Green building expert David Johnston sides with the USGBC, calling the NAHB's plan a pipe dream. "A remodeler's job is much more complex than a homebuilder's because they inherit whatever is behind the walls," Johnston says. "There are a lot of factors to consider." He explains that the component systems of a home are interrelated, so changing one part without consideration of the others can create a domino effect with negative outcomes. For example, making a building airtight without also improving ventilation can lead to poor air quality.
In lieu of a points system, the USGBC partnered with The American Society of Interior Designers Foundation and dozens of building experts to create the first nationwide green residential remodeling manual for existing homes called REGREEN, available at regreenprogram.org.
The REGREEN guidelines and NAHB certification program follow many of the same principles recommended for new construction, but they also had to tackle some very new challenges, such as always factoring the homeowner into the equation and addressing different kinds of products that affect air quality like furniture and drapes.
"It's an entirely different audience," says Linda Sorrento, USGBC director of education and research partnerships and ASID member. "LEED for Homes doesn't involve a person already living in a space. It's a great way for us to communicate the impact that homes have on a family."
Sorrento says the USGBC and ASID felt it was time to address green remodeling: "Both organizations were faced with tons of questions and pressure from consumers."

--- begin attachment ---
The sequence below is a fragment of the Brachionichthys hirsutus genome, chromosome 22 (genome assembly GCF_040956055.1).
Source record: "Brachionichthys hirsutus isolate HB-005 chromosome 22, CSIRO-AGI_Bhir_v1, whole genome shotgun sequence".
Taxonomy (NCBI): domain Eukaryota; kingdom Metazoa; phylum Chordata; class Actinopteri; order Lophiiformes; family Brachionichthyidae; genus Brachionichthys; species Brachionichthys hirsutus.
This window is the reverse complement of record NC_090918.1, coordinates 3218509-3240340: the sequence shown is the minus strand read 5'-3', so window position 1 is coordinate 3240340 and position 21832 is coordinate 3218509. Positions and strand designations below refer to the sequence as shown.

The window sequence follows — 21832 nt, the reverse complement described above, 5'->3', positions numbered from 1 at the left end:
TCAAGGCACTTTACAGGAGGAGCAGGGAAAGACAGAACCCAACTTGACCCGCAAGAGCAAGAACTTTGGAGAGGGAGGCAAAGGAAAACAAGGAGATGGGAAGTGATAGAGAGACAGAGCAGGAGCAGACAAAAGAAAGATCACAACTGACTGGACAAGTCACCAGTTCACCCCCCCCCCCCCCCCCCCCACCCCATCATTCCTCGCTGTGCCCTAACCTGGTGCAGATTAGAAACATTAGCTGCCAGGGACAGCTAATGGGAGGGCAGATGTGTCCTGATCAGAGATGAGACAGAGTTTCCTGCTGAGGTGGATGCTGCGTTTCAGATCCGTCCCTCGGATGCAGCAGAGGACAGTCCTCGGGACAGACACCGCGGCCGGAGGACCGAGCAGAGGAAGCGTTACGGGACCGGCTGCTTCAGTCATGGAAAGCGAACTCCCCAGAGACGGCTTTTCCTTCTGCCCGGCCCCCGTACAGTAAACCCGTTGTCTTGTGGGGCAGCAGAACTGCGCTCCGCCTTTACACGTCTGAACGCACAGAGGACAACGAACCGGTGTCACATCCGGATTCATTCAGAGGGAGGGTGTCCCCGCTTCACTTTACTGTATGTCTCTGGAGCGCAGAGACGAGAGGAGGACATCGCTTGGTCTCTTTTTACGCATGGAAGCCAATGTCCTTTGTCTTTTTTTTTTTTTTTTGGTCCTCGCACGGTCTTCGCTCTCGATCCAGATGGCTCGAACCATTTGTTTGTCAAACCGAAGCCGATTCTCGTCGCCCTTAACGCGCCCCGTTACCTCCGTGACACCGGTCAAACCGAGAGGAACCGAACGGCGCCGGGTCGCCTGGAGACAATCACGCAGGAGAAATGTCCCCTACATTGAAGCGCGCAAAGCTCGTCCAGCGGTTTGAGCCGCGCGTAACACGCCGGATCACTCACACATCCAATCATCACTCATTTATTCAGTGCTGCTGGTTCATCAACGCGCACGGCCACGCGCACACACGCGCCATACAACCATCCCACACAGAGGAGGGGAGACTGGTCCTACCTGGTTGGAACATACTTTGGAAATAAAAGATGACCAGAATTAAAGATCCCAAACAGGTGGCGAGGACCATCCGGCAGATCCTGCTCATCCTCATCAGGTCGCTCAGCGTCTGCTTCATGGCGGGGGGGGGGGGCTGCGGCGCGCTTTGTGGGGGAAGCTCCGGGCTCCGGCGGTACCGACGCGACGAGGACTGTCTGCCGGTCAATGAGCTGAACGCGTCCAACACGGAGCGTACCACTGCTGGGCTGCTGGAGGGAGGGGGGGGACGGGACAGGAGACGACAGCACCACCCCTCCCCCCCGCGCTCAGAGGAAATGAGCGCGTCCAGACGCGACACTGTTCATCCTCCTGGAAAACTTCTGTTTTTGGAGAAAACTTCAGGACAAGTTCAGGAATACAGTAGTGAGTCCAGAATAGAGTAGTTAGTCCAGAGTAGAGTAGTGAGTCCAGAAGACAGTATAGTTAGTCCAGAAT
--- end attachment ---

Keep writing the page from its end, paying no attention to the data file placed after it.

Remodeling is a $230 billion business, according to the NAHB, and research shows homeowners hunger for more information on sustainable renovations. Nearly 50 of Angie's List members polled say they plan to remodel green this year but want to learn more first.
Cincinnati residents Patrick McKelvey and Marjorie McKelvey Isaacs wish they could have gotten more guidance when they began fixing up their 1950s tract house to make it more energy efficient. "It was hard to find professionals to assist me," Patrick says. "I was talking to my HVAC repairman this morning, and I have the distinct feeling I'm being humored about my green interests. He probably thought I was off my medications."
Several programs hope to change that by educating building professionals. Virginia-based Green Advantage launched the first national program to certify building practitioners in 2003 and has certified 1,800 professionals to date.
The National Association of the Remodeling Industry developed a green remodeling education program in February 2007 and launched its Green Certified Professional Program six months later. NARI requires five years remodeling experience – three of those years must involve green projects – to become certified.
The NAHB began certifying builders and remodelers in February, a designation called the Certified Green Professional that requires two years of building experience, completion of an educational course and ongoing training.
"The more resources we have to support people in their efforts to employ green practices, the better," Edminster says. "While there is no substitute for having experienced green building professionals to help you, don't be deterred if you don't find them - a willingness to learn is almost as good."
Johnston, who helped create the NARI program, says that although these various initiatives are a step in the right direction, they have a long way to go. "All of these organizations are still just limping into the marketplace, although with good intentions," he says.
As contractors begin to catch up with consumer demand, green remodeling is sure to explode. With that growth will come many changes. McKelvey hopes so. He still has a list of green goals he'd like to achieve, such as a no-mow, low-water lawn - that's if he can find the right resources and contractors to make it happen. The architects of REGREEN also sees many changes on the horizon. "This is only the beginning," Sorrento says. "We have a lot more to learn."